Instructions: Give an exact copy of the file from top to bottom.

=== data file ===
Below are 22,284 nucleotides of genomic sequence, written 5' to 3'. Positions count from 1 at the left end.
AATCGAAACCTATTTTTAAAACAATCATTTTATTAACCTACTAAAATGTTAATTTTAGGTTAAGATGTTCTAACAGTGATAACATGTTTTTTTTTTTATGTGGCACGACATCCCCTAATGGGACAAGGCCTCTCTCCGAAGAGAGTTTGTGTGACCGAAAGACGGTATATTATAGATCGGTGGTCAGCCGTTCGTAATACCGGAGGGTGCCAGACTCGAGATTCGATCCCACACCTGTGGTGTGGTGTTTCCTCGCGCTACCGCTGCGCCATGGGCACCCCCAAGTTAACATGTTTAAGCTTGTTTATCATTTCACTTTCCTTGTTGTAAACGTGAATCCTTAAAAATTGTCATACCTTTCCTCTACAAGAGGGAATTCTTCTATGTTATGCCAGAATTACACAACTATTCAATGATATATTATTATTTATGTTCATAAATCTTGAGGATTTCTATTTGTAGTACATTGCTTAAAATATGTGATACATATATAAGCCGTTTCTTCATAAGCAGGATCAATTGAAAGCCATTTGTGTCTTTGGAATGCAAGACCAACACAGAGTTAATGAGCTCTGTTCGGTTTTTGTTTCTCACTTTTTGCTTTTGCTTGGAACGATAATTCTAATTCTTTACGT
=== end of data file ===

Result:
Below are 22,284 nucleotides of genomic sequence, written 5' to 3'. Positions count from 1 at the left end.
AATCGAAACCTATTTTTAAAACAATCATTTTATTAACCTACTAAAATGTTAATTTTAGGTTAAGATGTTCTAACAGTGATAACATGTTTTTTTTTTTATGTGGCACGACATCCCCTAATGGGACAAGGCCTCTCTCCGAAGAGAGTTTGTGTGACCGAAAGACGGTATATTATAGATCGGTGGTCAGCCGTTCGTAATACCGGAGGGTGCCAGACTCGAGATTCGATCCCACACCTGTGGTGTGGTGTTTCCTCGCGCTACCGCTGCGCCATGGGCACCCCCAAGTTAACATGTTTAAGCTTGTTTATCATTTCACTTTCCTTGTTGTAAACGTGAATCCTTAAAAATTGTCATACCTTTCCTCTACAAGAGGGAATTCTTCTATGTTATGCCAGAATTACACAACTATTCAATGATATATTATTATTTATGTTCATAAATCTTGAGGATTTCTATTTGTAGTACATTGCTTAAAATATGTGATACATATATAAGCCGTTTCTTCATAAGCAGGATCAATTGAAAGCCATTTGTGTCTTTGGAATGCAAGACCAACACAGAGTTAATGAGCTCTGTTCGGTTTTTGTTTCTCACTTTTTGCTTTTGCTTGGAACGATAATTCTAATTCTTTACGT